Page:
The original New Bedford Jail was opened on Monday, October 5, 1829 with William Reed as the first jail keeper. The County Commissioners appropriated $13,236.30 for its construction. This facility was located on Court Street and is no longer used as a jail. This structure is currently used for Civil Processing. The building had been previously used as the home of the Sheriff and his family.
The County Commissioners soon recognized the need for additional facilities and authorized the construction of the New Bedford House of Correction Building on the east side of the original jail lot between Court and Union Streets. The old Bristol County Jail on Court Street in Taunton was quickly becoming obsolete, which led to the acquisition of new site on land belonging to the estate of William Hodges on the east side of the present Hodges Avenue. The new Hodges Avenue Jail was completed in 1873 at a cost of $160,000. This facility would get local acclaim as the temporary home for an accused axe murderer from Fall River named Lizzie Borden. The Fall River socialite was detained at the Taunton Jail for ten months while awaiting trial for the murder of her father, Andrew Borden in August of 1892.
The Hodges Avenue Jail in Taunton had served the citizens of Bristol County until 1923 when it closed its’ doors for the final time as a place to house prisoners. The building remained vacant for ten years until the David F. Adams Post of the Veterans of Foreign Wars rented the building for their meetings. The Veterans group used the building for many years. They finally purchased the building for $2,500 following the Second World War. It was dedicated as a permanent memorial to U.S. Veterans. The County Commissioners recognized that the old Jail on Court Street in New Bedford had long outlived its usefulness by the mid 1880’s and began plans to replace the old stone jail. This effort led to the construction of the new 287 cell Ash Street Facility in 1888 at a cost of $80,000.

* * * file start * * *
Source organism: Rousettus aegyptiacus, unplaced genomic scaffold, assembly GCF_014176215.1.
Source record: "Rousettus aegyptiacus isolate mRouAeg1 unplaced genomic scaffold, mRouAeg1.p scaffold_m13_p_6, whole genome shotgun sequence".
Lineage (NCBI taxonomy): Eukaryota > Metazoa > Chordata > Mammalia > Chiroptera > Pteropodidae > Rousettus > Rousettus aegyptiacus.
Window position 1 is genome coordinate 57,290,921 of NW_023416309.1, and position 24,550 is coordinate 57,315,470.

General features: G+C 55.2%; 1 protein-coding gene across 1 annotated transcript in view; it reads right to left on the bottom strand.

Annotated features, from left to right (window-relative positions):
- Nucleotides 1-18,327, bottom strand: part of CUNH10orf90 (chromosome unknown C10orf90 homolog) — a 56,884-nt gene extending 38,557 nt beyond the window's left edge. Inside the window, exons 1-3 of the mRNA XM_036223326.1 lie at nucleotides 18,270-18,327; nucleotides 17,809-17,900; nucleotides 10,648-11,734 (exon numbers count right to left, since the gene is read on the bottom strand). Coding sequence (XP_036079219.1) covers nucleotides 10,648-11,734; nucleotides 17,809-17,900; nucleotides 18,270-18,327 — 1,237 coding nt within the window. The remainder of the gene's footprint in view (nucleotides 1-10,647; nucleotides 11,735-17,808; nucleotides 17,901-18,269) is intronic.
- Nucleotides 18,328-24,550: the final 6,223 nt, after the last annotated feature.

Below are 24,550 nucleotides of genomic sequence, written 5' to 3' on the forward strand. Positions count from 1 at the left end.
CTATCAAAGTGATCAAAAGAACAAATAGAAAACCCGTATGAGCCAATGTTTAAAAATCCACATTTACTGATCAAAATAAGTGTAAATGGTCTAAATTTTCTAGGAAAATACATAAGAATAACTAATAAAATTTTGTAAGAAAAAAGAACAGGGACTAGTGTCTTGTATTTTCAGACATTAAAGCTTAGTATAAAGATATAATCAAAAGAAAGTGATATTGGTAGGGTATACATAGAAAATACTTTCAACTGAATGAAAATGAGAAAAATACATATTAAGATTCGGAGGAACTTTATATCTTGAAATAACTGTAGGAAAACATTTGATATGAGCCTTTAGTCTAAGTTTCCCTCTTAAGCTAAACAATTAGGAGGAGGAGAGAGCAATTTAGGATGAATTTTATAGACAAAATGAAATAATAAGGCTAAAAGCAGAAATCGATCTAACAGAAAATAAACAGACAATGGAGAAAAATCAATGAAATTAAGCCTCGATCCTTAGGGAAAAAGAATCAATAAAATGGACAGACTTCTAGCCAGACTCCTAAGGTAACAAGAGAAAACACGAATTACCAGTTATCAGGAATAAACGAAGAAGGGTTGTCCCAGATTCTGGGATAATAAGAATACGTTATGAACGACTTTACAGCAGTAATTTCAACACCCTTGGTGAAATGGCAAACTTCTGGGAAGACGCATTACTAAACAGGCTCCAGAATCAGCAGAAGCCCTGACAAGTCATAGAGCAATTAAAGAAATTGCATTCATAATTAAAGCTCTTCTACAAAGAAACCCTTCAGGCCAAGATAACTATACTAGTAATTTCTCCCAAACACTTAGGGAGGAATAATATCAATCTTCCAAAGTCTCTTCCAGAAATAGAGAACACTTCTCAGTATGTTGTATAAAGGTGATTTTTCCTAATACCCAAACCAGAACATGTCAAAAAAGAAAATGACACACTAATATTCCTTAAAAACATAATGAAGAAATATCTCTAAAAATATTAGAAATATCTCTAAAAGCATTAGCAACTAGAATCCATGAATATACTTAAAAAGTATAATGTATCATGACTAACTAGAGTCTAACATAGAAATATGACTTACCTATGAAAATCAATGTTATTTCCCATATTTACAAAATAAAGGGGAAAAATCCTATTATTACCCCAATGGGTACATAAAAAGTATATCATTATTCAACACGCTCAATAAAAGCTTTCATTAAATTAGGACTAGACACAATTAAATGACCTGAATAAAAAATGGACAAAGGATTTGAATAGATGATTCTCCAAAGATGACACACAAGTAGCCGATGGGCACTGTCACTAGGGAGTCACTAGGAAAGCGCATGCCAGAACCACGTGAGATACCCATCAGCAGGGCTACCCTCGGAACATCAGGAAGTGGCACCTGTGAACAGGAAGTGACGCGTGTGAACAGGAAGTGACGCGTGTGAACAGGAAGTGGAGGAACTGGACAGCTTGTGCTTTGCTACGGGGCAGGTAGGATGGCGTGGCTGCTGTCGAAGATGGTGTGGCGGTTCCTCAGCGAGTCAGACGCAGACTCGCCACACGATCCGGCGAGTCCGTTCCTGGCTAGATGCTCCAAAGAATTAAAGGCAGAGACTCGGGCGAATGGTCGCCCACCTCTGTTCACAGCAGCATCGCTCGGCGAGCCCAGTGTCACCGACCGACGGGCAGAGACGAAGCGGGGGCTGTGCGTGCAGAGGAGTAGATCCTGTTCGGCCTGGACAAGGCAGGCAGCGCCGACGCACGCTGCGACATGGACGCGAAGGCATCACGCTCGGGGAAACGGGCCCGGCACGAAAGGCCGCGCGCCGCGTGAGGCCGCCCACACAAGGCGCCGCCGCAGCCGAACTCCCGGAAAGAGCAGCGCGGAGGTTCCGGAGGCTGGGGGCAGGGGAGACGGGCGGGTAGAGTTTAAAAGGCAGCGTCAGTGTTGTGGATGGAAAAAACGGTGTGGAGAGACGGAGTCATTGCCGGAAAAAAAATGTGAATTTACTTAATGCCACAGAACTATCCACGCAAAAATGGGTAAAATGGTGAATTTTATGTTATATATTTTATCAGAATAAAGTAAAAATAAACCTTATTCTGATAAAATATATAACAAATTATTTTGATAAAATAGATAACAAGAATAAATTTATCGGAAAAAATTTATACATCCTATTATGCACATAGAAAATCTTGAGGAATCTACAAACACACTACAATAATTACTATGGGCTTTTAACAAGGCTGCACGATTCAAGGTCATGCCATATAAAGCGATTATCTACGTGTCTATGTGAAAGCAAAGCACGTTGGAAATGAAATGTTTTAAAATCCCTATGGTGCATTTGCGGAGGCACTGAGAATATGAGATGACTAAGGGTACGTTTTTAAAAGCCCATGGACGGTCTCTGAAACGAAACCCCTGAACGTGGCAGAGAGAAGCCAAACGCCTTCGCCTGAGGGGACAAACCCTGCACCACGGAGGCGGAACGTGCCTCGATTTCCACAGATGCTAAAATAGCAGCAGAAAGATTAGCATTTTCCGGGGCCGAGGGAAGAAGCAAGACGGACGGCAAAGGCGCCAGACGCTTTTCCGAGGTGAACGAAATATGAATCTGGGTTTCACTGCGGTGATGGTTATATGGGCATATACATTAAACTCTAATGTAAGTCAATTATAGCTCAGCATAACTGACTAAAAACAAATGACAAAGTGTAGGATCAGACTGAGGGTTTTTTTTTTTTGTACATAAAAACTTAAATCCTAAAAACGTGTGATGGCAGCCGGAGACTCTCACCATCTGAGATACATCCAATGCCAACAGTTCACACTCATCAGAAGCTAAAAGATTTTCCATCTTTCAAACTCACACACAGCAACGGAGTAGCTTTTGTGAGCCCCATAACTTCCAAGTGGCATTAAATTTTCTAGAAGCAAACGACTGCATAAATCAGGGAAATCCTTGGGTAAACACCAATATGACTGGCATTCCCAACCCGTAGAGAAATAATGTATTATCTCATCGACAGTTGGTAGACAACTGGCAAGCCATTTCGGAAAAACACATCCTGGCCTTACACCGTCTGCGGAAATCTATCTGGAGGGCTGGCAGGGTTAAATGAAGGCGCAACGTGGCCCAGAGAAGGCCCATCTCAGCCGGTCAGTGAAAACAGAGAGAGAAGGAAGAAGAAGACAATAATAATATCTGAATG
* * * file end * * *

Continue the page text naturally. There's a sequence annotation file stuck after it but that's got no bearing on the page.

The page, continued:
Over 85 years ago, county officials began construction on a large stone jail on Bay Street in Fall River however; the introduction of the Probation Program made the new facility obsolete. The County Jail in Fall River never opened and was sold to the City of Fall River in 1915 for $165,000 for use as Home for the Poor. Once the Taunton facility closed, the Ash Street Facility became the primary center for housing prisoners within Bristol County for much of the Twentieth Century. In 1985, the County Commissioners acquired the old St. Mary’s Home on Kempton Street in New Bedford and transformed that facility into the Eastern Massachusetts Correctional Addiction Center. The name of this center was changed in 1997 to honor retired Sheriff David R. Nelson.
A large parcel of land was acquired by the County Commissioners in the late 1980’s for a massive new correctional facility in Dartmouth, along Faunce Corner Road. The current Pre-Release Facility was opened in the spring of 1990 and the Dartmouth House of Correction opened in the fall of that year. The Dartmouth Campus was improved in 1998 with the opening of the Modular Units.
The Bristol County Sheriff’s Office has evolved into one of the premier law enforcement and correctional institutions in the country. There have been 25 men that have held the post of Sheriff of Bristol County. Currently, Sheriff Paul Heroux holds the respected position.
The Office of Sheriff has evolved into a major law enforcement resource that is valued by every city and town in the country.